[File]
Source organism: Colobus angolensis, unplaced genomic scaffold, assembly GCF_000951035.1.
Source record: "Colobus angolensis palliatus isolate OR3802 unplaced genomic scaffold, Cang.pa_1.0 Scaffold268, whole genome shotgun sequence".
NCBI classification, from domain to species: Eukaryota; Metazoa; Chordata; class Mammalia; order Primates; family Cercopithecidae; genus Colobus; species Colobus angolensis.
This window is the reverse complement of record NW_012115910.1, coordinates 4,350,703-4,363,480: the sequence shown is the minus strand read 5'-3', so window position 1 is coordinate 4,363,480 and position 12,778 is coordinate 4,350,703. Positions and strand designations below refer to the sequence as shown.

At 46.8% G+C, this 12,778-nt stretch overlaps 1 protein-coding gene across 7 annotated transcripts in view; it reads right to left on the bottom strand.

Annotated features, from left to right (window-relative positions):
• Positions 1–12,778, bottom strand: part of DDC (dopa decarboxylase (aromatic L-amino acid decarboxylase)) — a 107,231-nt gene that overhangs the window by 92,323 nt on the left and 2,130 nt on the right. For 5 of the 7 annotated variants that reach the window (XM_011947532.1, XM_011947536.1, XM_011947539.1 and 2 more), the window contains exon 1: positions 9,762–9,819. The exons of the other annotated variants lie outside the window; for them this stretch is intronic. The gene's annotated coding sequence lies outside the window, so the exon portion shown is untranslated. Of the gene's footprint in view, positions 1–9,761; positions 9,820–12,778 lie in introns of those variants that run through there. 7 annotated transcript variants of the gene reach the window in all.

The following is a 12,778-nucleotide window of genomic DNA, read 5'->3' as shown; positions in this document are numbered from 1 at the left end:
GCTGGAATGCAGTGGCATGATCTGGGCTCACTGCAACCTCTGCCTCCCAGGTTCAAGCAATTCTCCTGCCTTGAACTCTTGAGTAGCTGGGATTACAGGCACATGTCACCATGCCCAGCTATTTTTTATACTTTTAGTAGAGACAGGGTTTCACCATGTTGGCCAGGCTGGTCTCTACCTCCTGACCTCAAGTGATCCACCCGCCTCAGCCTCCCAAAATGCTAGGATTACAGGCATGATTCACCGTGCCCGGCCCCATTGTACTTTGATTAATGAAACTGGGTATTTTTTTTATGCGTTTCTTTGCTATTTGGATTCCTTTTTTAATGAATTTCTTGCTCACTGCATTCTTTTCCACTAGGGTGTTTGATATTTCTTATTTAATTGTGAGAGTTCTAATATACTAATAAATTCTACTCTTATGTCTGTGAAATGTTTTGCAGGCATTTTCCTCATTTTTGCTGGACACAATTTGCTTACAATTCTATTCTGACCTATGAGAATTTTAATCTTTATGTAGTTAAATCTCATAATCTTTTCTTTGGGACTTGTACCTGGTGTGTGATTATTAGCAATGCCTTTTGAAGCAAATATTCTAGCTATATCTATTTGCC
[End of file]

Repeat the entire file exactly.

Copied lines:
Source organism: Colobus angolensis, unplaced genomic scaffold, assembly GCF_000951035.1.
Source record: "Colobus angolensis palliatus isolate OR3802 unplaced genomic scaffold, Cang.pa_1.0 Scaffold268, whole genome shotgun sequence".
NCBI classification, from domain to species: Eukaryota; Metazoa; Chordata; class Mammalia; order Primates; family Cercopithecidae; genus Colobus; species Colobus angolensis.
This window is the reverse complement of record NW_012115910.1, coordinates 4,350,703-4,363,480: the sequence shown is the minus strand read 5'-3', so window position 1 is coordinate 4,363,480 and position 12,778 is coordinate 4,350,703. Positions and strand designations below refer to the sequence as shown.

At 46.8% G+C, this 12,778-nt stretch overlaps 1 protein-coding gene across 7 annotated transcripts in view; it reads right to left on the bottom strand.

Annotated features, from left to right (window-relative positions):
• Positions 1–12,778, bottom strand: part of DDC (dopa decarboxylase (aromatic L-amino acid decarboxylase)) — a 107,231-nt gene that overhangs the window by 92,323 nt on the left and 2,130 nt on the right. For 5 of the 7 annotated variants that reach the window (XM_011947532.1, XM_011947536.1, XM_011947539.1 and 2 more), the window contains exon 1: positions 9,762–9,819. The exons of the other annotated variants lie outside the window; for them this stretch is intronic. The gene's annotated coding sequence lies outside the window, so the exon portion shown is untranslated. Of the gene's footprint in view, positions 1–9,761; positions 9,820–12,778 lie in introns of those variants that run through there. 7 annotated transcript variants of the gene reach the window in all.

The following is a 12,778-nucleotide window of genomic DNA, read 5'->3' as shown; positions in this document are numbered from 1 at the left end:
GCTGGAATGCAGTGGCATGATCTGGGCTCACTGCAACCTCTGCCTCCCAGGTTCAAGCAATTCTCCTGCCTTGAACTCTTGAGTAGCTGGGATTACAGGCACATGTCACCATGCCCAGCTATTTTTTATACTTTTAGTAGAGACAGGGTTTCACCATGTTGGCCAGGCTGGTCTCTACCTCCTGACCTCAAGTGATCCACCCGCCTCAGCCTCCCAAAATGCTAGGATTACAGGCATGATTCACCGTGCCCGGCCCCATTGTACTTTGATTAATGAAACTGGGTATTTTTTTTATGCGTTTCTTTGCTATTTGGATTCCTTTTTTAATGAATTTCTTGCTCACTGCATTCTTTTCCACTAGGGTGTTTGATATTTCTTATTTAATTGTGAGAGTTCTAATATACTAATAAATTCTACTCTTATGTCTGTGAAATGTTTTGCAGGCATTTTCCTCATTTTTGCTGGACACAATTTGCTTACAATTCTATTCTGACCTATGAGAATTTTAATCTTTATGTAGTTAAATCTCATAATCTTTTCTTTGGGACTTGTACCTGGTGTGTGATTATTAGCAATGCCTTTTGAAGCAAATATTCTAGCTATATCTATTTGCC